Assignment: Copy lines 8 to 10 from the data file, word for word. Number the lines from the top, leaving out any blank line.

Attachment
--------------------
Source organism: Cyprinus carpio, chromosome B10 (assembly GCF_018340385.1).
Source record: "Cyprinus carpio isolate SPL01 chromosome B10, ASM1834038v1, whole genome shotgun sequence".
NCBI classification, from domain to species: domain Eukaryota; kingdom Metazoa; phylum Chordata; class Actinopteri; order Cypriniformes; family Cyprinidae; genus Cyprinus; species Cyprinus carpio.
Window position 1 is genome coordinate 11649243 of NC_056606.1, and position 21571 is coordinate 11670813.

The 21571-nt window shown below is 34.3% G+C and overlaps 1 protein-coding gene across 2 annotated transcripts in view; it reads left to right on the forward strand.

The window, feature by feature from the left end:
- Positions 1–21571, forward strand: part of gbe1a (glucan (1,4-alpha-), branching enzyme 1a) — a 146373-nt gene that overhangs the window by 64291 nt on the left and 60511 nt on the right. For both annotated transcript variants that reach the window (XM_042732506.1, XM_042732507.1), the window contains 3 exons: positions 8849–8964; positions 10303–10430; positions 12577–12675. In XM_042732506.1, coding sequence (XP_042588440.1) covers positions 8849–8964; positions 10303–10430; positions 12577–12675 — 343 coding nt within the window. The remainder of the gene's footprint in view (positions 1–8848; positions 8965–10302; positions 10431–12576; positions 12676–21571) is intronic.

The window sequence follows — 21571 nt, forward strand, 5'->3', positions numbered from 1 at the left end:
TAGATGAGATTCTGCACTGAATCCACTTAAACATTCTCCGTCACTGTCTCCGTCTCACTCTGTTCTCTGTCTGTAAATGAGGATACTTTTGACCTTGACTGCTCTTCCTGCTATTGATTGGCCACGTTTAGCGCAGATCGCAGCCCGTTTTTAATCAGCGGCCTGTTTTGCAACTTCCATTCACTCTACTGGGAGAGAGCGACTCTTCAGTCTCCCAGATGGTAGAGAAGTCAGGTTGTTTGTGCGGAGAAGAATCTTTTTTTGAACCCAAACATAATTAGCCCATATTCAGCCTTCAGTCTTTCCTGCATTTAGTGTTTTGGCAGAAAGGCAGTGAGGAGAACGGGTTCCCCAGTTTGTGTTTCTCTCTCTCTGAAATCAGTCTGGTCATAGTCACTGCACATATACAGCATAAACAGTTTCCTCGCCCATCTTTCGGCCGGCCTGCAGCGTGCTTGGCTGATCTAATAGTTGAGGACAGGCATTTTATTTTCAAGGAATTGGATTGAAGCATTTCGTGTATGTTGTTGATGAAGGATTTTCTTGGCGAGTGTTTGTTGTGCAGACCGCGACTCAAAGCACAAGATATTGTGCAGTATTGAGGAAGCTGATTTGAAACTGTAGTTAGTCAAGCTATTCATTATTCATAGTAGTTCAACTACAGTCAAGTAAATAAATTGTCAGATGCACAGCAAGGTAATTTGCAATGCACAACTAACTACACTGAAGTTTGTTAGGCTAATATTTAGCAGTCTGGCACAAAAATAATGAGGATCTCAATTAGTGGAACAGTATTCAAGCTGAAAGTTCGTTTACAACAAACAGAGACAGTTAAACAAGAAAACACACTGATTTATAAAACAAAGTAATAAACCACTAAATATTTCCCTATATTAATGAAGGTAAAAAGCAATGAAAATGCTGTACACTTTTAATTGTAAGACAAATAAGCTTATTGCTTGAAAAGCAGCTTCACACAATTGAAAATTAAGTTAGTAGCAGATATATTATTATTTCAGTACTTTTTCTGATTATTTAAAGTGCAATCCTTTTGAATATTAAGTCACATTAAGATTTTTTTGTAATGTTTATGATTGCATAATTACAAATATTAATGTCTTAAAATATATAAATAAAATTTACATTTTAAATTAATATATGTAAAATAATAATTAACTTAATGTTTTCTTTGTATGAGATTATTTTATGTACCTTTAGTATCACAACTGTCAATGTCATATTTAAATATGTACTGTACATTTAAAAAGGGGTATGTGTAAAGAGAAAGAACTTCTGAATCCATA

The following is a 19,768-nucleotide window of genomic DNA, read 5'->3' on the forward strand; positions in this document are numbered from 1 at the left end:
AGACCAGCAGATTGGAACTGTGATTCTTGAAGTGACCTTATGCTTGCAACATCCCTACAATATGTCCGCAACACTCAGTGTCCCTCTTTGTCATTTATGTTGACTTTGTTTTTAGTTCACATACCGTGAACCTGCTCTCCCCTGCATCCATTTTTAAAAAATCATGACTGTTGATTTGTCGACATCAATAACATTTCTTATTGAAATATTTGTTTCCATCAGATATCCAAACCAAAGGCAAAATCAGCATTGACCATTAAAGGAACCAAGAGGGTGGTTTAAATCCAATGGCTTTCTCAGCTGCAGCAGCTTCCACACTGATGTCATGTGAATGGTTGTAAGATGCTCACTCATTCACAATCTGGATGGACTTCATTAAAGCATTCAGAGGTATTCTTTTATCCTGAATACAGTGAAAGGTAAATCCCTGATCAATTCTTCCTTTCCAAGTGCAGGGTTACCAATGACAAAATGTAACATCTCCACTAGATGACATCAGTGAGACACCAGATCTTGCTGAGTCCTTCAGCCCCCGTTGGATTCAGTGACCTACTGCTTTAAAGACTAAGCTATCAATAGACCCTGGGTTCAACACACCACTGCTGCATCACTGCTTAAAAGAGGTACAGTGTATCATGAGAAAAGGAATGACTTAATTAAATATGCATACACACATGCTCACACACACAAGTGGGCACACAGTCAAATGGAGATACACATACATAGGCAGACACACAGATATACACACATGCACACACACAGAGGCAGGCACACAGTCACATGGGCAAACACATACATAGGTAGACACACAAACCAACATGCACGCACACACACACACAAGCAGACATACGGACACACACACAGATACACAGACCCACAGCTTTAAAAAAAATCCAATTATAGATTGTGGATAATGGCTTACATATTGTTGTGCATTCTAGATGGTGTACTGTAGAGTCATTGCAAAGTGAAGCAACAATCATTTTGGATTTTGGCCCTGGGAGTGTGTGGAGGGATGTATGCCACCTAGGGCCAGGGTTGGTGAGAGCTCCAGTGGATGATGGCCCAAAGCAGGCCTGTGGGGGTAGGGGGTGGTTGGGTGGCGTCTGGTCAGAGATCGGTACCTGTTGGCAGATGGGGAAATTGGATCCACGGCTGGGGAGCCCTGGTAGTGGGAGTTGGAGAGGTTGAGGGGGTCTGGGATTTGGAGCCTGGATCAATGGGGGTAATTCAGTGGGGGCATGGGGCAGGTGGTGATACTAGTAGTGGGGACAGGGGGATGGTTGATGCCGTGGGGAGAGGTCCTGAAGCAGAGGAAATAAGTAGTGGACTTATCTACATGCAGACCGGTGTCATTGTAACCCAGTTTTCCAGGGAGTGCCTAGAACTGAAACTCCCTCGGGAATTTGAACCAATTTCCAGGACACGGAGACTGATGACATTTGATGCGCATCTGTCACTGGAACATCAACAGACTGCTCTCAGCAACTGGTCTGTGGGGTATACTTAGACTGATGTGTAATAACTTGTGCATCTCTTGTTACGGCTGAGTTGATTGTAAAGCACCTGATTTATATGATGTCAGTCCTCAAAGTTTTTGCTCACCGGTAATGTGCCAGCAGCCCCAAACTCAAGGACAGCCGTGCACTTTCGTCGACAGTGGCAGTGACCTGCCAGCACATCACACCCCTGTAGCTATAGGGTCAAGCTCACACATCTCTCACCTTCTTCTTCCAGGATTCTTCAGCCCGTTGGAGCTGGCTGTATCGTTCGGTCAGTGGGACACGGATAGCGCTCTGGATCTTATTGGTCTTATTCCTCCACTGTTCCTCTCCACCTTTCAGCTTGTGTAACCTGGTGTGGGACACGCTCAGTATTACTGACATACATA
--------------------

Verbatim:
The window sequence follows — 21571 nt, forward strand, 5'->3', positions numbered from 1 at the left end:
TAGATGAGATTCTGCACTGAATCCACTTAAACATTCTCCGTCACTGTCTCCGTCTCACTCTGTTCTCTGTCTGTAAATGAGGATACTTTTGACCTTGACTGCTCTTCCTGCTATTGATTGGCCACGTTTAGCGCAGATCGCAGCCCGTTTTTAATCAGCGGCCTGTTTTGCAACTTCCATTCACTCTACTGGGAGAGAGCGACTCTTCAGTCTCCCAGATGGTAGAGAAGTCAGGTTGTTTGTGCGGAGAAGAATCTTTTTTTGAACCCAAACATAATTAGCCCATATTCAGCCTTCAGTCTTTCCTGCATTTAGTGTTTTGGCAGAAAGGCAGTGAGGAGAACGGGTTCCCCAGTTTGTGTTTCTCTCTCTCTGAAATCAGTCTGGTCATAGTCACTGCACATATACAGCATAAACAGTTTCCTCGCCCATCTTTCGGCCGGCCTGCAGCGTGCTTGGCTGATCTAATAGTTGAGGACAGGCATTTTATTTTCAAGGAATTGGATTGAAGCATTTCGTGTATGTTGTTGATGAAGGATTTTCTTGGCGAGTGTTTGTTGTGCAGACCGCGACTCAAAGCACAAGATATTGTGCAGTATTGAGGAAGCTGATTTGAAACTGTAGTTAGTCAAGCTATTCATTATTCATAGTAGTTCAACTACAGTCAAGTAAATAAATTGTCAGATGCACAGCAAGGTAATTTGCAATGCACAACTAACTACACTGAAGTTTGTTAGGCTAATATTTAGCAGTCTGGCACAAAAATAATGAGGATCTCAATTAGTGGAACAGTATTCAAGCTGAAAGTTCGTTTACAACAAACAGAGACAGTTAAACAAGAAAACACACTGATTTATAAAACAAAGTAATAAACCACTAAATATTTCCCTATATTAATGAAGGTAAAAAGCAATGAAAATGCTGTACACTTTTAATTGTAAGACAAATAAGCTTATTGCTTGAAAAGCAGCTTCACACAATTGAAAATTAAGTTAGTAGCAGATATATTATTATTTCAGTACTTTTTCTGATTATTTAAAGTGCAATCCTTTTGAATATTAAGTCACATTAAGATTTTTTTGTAATGTTTATGATTGCATAATTACAAATATTAATGTCTTAAAATATATAAATAAAATTTACATTTTAAATTAATATATGTAAAATAATAATTAACTTAATGTTTTCTTTGTATGAGATTATTTTATGTACCTTTAGTATCACAACTGTCAATGTCATATTTAAATATGTACTGTACATTTAAAAAGGGGTATGTGTAAAGAGAAAGAACTTCTGAATCCATA

The following is a 19,768-nucleotide window of genomic DNA, read 5'->3' on the forward strand; positions in this document are numbered from 1 at the left end: